With the ability to withstand high winds (certified up to 110 mph or higher) and a composition that resists heat, cold and moisture, vinyl siding retains its looks over time. The only maintenance it requires is a simple wash with a soft cloth and garden hose.
One of the biggest problems of using low-grade vinyl siding is its lack of insulation value. Newer styles of vinyl siding are now being manufactured with greatly enhanced insulation backing that provide an effective layer of protection for your home.
The fastest growing siding material in the country, fiber cement siding is composed of cement, sand and cellulose fiber that has been cured with pressurized steam to increase its strength and dimensional stability. The fiber reinforces the product and prevents cracking. This siding product will protect your home from rot, fire, wind and insects.
Fiber cement siding can have an embossed wood grained texture, stucco or smooth finish. These products are combined with various types of vinyl trim to block the weather. Ventilation accessories may also be utilized and painted as desired.
Fiber cement siding comes in a variety of colors which are “through and through” the material, or may be painted using water-based acrylic paint, which grips these products very well and doesn’t peel because the products do not expand and contract like wood. Stains may also be applied to fiber cement.
An alternative to vinyl, aluminum and wood, fiberglass siding gives your home the look of freshly painted wood without the hassle of scraping and painting, and is virtually maintenance free. Available in a variety of color options and produced in continuous lengths, fiberglass siding features clean, crisp lines with seams that butt tightly together instead of overlapping.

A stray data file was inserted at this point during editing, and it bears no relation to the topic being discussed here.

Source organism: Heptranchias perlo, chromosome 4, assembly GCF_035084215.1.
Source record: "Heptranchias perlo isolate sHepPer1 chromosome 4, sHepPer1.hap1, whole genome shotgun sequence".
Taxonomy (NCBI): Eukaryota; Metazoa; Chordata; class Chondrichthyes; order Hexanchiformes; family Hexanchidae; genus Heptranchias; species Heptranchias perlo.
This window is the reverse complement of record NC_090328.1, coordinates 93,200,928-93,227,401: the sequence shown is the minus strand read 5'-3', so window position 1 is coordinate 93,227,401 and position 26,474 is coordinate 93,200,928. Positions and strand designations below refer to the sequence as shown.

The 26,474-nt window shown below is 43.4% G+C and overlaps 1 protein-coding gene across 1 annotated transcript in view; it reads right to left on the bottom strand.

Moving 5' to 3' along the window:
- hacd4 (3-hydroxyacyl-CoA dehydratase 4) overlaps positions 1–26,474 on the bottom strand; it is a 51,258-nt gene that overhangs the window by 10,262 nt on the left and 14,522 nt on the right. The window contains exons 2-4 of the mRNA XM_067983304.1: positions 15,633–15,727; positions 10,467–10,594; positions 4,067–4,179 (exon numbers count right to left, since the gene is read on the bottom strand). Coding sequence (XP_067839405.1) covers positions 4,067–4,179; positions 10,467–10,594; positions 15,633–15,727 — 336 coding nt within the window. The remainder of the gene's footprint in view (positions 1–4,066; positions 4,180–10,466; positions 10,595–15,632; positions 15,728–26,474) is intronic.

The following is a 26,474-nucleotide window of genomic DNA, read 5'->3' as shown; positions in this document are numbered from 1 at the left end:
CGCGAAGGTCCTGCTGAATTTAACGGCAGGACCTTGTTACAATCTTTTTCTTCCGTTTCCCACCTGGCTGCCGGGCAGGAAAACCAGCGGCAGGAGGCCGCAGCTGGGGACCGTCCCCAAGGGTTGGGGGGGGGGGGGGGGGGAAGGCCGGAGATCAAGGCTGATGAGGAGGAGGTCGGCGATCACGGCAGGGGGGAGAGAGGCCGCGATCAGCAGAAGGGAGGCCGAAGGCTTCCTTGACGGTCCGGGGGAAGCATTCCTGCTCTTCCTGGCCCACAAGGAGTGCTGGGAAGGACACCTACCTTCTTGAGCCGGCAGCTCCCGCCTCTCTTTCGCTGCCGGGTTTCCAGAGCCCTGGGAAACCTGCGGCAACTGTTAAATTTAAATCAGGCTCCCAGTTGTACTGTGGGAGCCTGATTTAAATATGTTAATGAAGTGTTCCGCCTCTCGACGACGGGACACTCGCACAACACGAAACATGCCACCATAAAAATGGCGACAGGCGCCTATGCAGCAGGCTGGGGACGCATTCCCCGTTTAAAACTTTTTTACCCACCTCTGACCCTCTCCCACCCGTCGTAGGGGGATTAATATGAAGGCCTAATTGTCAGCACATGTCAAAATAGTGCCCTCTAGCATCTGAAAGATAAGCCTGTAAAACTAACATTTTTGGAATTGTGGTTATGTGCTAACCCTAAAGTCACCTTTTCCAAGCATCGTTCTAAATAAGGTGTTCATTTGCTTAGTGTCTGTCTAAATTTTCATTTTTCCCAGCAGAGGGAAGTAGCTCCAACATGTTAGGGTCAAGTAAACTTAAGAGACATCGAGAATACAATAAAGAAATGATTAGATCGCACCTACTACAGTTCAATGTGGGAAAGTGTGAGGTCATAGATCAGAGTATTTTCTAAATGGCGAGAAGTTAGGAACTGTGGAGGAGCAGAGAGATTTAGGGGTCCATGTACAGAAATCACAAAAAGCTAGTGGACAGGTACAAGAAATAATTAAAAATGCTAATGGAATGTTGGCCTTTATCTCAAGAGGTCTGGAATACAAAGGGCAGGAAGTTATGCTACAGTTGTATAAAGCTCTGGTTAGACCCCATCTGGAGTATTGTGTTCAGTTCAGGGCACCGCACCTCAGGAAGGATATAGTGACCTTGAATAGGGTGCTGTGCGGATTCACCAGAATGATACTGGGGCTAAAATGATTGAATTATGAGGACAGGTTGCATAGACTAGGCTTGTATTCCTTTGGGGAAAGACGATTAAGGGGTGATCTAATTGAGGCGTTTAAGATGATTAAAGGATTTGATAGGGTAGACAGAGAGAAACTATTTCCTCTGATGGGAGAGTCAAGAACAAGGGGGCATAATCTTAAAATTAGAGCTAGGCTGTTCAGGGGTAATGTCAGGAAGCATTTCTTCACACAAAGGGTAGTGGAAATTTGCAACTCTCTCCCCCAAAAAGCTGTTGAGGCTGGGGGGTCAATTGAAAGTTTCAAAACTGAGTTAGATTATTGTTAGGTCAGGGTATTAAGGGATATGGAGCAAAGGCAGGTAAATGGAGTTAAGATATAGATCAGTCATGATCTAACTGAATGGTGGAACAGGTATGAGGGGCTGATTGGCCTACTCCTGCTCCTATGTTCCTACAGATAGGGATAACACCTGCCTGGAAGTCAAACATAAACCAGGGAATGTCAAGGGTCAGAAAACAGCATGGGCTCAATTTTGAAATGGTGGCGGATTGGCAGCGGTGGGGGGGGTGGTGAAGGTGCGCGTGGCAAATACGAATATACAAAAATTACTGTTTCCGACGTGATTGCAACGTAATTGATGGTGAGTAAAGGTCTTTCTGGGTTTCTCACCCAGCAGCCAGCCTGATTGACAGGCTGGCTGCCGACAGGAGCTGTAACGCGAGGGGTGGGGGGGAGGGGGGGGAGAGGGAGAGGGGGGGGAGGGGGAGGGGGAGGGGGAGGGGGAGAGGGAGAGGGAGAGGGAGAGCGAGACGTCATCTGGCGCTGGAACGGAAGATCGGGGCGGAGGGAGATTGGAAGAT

Fiberglass siding can be applied any time of the year without worry of buckles or splitting, even in the most dramatic temperature changes. It is resistant to oxidation, rust and the corrosive effects of harsh environments making it a good choice for homes in any climate.
Wood is a traditional siding material, either in shakes (shingles) or clapboard form. While it isn’t as common in recent years, wood siding was used on houses for hundreds of years. Wood siding used to be made of raw hardwood such as yellow poplar, red oak, hickory, beech, sycamore and soft maple, but are now more often made from common softwoods like cedar and redwood.
While nice to look at, wood siding generally comes without a warranty, requires frequent scraping and painting, and regular maintenance, particularly in regions with extremes of moisture and temperature. Other issues associated with wood include warping, chipping, termites, wood rot, moisture damage, flammability, and limited insulation value.
Once the most common replacement siding, aluminum has rapidly lost ground to more modern materials. Though it can dent and even fade, it won’t crack. Aluminum siding is fireproof, and comes in a variety of styles and colors.